Table 1: Patient characteristics.
2.2. Endoscopy

Ileocolonoscopy was performed with a white light confocal laser endomicroscope (CLE) colonoscope (EC-3837CILK, Pentax Medicals) due to a parallel study on CLE in CD. SES-CD assessment was performed in the terminal ileum and colon [15]. Biopsy specimens were obtained at identical sites in the terminal ileum.

2.3. Immunohistochemistry (IHC)

The biopsy specimens were formalin fixed and paraffin-embedded (FFPE). From each biopsy, 3 μm sections were cut and stained with haematoxylin and eosin. The biopsy specimens were assessed in a blinded manner by LBR and scored as described by D’Haens et al. [16]. Sections from the FFPE terminal ileum biopsies were pretreated by deparaffinization, rehydration, and epitope retrieval in one step (high pH) by the use of “Pretreatment Module” (PT-link; Dako, Glostrup, Denmark) according to the manufacturer’s instruction. IHC staining was performed using the “Dako Autostainer Link” and with the commercially available kit (EnVision Flex; Dako). Slides were counterstained with Mayers haematoxylin before viewing. The antibodies used were SMAD4 ((B-8) : sc7966, dilution 1 : 1000; Santa Cruz Biotechnology) and SMAD7 ((Z8-B) : sc-101152, dilution 1 : 100; Santa Cruz Biotechnology). Ductal breast carcinoma tissue was used as positive control for SMAD4 and SMAD7. Isotype controls were run in parallel as negative controls. IHC was done in one procedure for all sections to ensure equal staining. The laboratory has been accredited according to the “Danish Healthcare Quality Programme” and participates in NordicQC (Nordic Immunohistochemical Quality Control).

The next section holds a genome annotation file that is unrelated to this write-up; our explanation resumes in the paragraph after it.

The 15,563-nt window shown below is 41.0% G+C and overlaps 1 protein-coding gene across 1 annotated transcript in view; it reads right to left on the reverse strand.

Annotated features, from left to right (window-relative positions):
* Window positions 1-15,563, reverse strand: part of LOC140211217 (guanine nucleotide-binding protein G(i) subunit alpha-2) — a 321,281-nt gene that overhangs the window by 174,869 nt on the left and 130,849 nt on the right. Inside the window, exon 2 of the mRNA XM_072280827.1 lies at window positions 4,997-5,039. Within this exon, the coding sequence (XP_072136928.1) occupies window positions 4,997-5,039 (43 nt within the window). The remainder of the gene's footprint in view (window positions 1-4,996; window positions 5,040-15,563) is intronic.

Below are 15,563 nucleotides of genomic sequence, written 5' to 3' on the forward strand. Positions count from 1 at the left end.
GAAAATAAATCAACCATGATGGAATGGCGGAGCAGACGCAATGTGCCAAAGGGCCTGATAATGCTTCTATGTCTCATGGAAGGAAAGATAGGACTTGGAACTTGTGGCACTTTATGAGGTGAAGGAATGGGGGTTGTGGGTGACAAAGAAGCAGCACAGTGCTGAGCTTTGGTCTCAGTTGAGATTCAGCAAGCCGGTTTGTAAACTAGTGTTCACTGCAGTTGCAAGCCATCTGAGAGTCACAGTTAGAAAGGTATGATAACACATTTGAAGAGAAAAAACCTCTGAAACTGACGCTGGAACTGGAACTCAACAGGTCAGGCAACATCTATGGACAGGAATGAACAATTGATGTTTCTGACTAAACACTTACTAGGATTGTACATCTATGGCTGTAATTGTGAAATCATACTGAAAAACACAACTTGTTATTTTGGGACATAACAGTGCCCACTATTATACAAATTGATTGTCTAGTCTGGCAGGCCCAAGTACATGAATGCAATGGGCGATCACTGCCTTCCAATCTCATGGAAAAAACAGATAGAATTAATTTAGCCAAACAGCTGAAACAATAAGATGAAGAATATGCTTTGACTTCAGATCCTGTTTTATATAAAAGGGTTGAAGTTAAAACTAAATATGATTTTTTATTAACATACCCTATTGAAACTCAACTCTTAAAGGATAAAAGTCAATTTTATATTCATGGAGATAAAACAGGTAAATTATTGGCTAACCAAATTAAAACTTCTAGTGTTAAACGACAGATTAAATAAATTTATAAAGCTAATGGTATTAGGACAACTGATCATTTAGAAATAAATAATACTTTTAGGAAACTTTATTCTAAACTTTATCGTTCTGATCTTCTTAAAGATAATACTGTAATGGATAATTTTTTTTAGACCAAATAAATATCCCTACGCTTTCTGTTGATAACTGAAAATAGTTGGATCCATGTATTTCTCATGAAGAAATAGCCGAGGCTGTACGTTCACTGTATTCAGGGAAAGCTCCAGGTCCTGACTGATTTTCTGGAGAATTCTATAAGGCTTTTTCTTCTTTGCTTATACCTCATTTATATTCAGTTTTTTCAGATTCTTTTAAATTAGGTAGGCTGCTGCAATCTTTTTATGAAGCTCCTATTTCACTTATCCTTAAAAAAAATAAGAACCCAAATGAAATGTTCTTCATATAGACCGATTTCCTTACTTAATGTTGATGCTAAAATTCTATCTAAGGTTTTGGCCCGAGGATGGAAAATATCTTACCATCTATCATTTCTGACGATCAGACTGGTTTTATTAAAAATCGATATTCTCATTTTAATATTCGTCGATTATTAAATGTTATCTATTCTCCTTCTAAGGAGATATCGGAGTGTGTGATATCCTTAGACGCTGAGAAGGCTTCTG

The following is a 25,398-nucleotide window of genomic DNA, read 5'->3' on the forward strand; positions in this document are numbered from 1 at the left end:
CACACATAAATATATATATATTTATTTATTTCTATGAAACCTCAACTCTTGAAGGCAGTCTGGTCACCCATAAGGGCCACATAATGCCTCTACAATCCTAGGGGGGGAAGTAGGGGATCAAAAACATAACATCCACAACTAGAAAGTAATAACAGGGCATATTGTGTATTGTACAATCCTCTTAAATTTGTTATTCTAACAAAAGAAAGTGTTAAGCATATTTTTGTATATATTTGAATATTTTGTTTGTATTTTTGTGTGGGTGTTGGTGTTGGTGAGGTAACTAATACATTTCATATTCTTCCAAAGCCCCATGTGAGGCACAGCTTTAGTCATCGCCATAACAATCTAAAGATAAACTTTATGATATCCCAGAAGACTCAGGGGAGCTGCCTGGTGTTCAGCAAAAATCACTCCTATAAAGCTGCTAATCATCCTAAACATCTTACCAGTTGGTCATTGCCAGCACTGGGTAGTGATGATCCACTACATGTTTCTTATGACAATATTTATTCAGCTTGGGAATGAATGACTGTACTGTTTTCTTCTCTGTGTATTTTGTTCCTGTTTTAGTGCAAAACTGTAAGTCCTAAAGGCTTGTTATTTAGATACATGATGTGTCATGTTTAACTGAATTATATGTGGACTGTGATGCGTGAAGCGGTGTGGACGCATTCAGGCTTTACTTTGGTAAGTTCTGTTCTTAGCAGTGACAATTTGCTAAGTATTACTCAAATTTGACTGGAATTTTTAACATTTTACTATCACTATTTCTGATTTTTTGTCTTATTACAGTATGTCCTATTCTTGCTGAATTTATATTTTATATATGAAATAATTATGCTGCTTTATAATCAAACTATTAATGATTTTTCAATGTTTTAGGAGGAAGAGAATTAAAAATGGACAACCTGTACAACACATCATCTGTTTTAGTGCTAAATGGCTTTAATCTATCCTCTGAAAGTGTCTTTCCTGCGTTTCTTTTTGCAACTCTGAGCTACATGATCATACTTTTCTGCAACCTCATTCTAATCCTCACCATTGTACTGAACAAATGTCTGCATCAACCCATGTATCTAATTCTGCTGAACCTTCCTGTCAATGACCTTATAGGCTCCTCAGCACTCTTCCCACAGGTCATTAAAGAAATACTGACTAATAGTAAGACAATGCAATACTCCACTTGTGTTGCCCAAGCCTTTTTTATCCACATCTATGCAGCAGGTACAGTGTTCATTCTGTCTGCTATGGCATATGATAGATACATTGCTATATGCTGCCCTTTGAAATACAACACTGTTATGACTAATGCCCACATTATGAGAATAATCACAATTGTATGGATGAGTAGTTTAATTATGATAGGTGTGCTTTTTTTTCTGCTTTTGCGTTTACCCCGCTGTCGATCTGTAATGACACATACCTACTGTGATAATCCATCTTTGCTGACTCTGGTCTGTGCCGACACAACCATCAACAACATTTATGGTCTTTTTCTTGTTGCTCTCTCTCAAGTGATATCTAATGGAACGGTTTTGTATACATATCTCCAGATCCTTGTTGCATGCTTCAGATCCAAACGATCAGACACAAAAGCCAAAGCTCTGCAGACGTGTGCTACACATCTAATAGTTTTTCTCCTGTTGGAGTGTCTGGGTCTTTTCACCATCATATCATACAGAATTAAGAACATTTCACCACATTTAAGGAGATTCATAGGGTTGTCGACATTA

The evaluation of the stained slides was performed by semiquantitative scoring of the intensity of the staining on the villi (luminal) and crypts (basal) for SMAD4. SMAD7 was given one score for the percentage of stained cells in the lamina propria. The SMAD4 immunoreactivity was graded from 0–3 according to the intensity: 0 for absent, 1 for weak, 2 for moderate, and 3 for strong staining. The intensity scoring was performed blindly by LBR.

2.4. Statistics

Possible differences between the groups were tested with one-way ANOVA (continuous variables) and Fisher’s exact test (binary variables). The median with interquartile range (IQR) was presented. Kruskal-Wallis test was used to determine differences between the IHC scores of SMAD4 and SMAD7 in active CD, remission CD, and controls. Spearman’s rho rank test was used for correlations between endoscopic SES-CD, histopathological score, SMAD4, and SMAD7. A two-sided value < 0.05 was considered significant. For all statistics, IBM SPSS Statistics 22 (SPSS, Chicago, USA) and GraphPad Prism version 7.02 (GraphPad Software Inc., California, USA) were used.

3. Results

3.1. SMAD4 Is Markedly Downregulated in Ileal Epithelial Cells from CD Patients